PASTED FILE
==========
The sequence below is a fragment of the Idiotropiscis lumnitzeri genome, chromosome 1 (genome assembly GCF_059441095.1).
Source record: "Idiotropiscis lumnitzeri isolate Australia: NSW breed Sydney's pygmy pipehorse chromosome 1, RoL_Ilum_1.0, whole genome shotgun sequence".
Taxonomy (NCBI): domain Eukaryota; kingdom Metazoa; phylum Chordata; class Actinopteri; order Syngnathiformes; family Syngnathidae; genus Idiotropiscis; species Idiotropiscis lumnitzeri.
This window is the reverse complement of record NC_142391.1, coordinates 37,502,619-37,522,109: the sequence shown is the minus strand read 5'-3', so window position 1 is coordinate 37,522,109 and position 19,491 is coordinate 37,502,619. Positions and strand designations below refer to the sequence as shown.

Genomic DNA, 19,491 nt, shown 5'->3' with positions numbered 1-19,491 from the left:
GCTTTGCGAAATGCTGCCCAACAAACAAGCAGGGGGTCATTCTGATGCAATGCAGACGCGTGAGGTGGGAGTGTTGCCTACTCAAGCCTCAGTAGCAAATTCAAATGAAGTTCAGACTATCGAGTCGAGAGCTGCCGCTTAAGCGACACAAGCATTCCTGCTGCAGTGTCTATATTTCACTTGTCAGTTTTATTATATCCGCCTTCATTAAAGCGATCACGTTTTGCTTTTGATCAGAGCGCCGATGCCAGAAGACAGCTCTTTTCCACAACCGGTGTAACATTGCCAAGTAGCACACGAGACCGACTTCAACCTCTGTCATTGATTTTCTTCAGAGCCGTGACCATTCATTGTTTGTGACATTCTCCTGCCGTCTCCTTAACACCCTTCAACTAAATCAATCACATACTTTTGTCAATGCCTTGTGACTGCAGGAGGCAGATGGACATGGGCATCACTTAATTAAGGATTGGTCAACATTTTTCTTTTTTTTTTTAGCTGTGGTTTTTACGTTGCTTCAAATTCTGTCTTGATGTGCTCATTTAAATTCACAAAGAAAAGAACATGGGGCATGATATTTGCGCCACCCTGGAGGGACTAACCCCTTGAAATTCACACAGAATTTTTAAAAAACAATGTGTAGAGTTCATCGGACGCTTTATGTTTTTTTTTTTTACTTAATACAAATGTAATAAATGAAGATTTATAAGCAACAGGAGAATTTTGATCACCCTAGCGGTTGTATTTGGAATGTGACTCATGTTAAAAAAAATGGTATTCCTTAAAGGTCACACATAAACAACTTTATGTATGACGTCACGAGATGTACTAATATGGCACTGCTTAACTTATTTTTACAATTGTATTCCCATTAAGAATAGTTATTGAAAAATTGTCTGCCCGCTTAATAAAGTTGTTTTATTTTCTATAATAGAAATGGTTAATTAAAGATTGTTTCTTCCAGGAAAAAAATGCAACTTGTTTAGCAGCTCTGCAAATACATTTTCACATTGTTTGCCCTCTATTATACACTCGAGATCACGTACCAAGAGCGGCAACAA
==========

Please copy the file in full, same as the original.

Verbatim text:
The sequence below is a fragment of the Idiotropiscis lumnitzeri genome, chromosome 1 (genome assembly GCF_059441095.1).
Source record: "Idiotropiscis lumnitzeri isolate Australia: NSW breed Sydney's pygmy pipehorse chromosome 1, RoL_Ilum_1.0, whole genome shotgun sequence".
Taxonomy (NCBI): domain Eukaryota; kingdom Metazoa; phylum Chordata; class Actinopteri; order Syngnathiformes; family Syngnathidae; genus Idiotropiscis; species Idiotropiscis lumnitzeri.
This window is the reverse complement of record NC_142391.1, coordinates 37,502,619-37,522,109: the sequence shown is the minus strand read 5'-3', so window position 1 is coordinate 37,522,109 and position 19,491 is coordinate 37,502,619. Positions and strand designations below refer to the sequence as shown.

Genomic DNA, 19,491 nt, shown 5'->3' with positions numbered 1-19,491 from the left:
GCTTTGCGAAATGCTGCCCAACAAACAAGCAGGGGGTCATTCTGATGCAATGCAGACGCGTGAGGTGGGAGTGTTGCCTACTCAAGCCTCAGTAGCAAATTCAAATGAAGTTCAGACTATCGAGTCGAGAGCTGCCGCTTAAGCGACACAAGCATTCCTGCTGCAGTGTCTATATTTCACTTGTCAGTTTTATTATATCCGCCTTCATTAAAGCGATCACGTTTTGCTTTTGATCAGAGCGCCGATGCCAGAAGACAGCTCTTTTCCACAACCGGTGTAACATTGCCAAGTAGCACACGAGACCGACTTCAACCTCTGTCATTGATTTTCTTCAGAGCCGTGACCATTCATTGTTTGTGACATTCTCCTGCCGTCTCCTTAACACCCTTCAACTAAATCAATCACATACTTTTGTCAATGCCTTGTGACTGCAGGAGGCAGATGGACATGGGCATCACTTAATTAAGGATTGGTCAACATTTTTCTTTTTTTTTTTAGCTGTGGTTTTTACGTTGCTTCAAATTCTGTCTTGATGTGCTCATTTAAATTCACAAAGAAAAGAACATGGGGCATGATATTTGCGCCACCCTGGAGGGACTAACCCCTTGAAATTCACACAGAATTTTTAAAAAACAATGTGTAGAGTTCATCGGACGCTTTATGTTTTTTTTTTTTACTTAATACAAATGTAATAAATGAAGATTTATAAGCAACAGGAGAATTTTGATCACCCTAGCGGTTGTATTTGGAATGTGACTCATGTTAAAAAAAATGGTATTCCTTAAAGGTCACACATAAACAACTTTATGTATGACGTCACGAGATGTACTAATATGGCACTGCTTAACTTATTTTTACAATTGTATTCCCATTAAGAATAGTTATTGAAAAATTGTCTGCCCGCTTAATAAAGTTGTTTTATTTTCTATAATAGAAATGGTTAATTAAAGATTGTTTCTTCCAGGAAAAAAATGCAACTTGTTTAGCAGCTCTGCAAATACATTTTCACATTGTTTGCCCTCTATTATACACTCGAGATCACGTACCAAGAGCGGCAACAA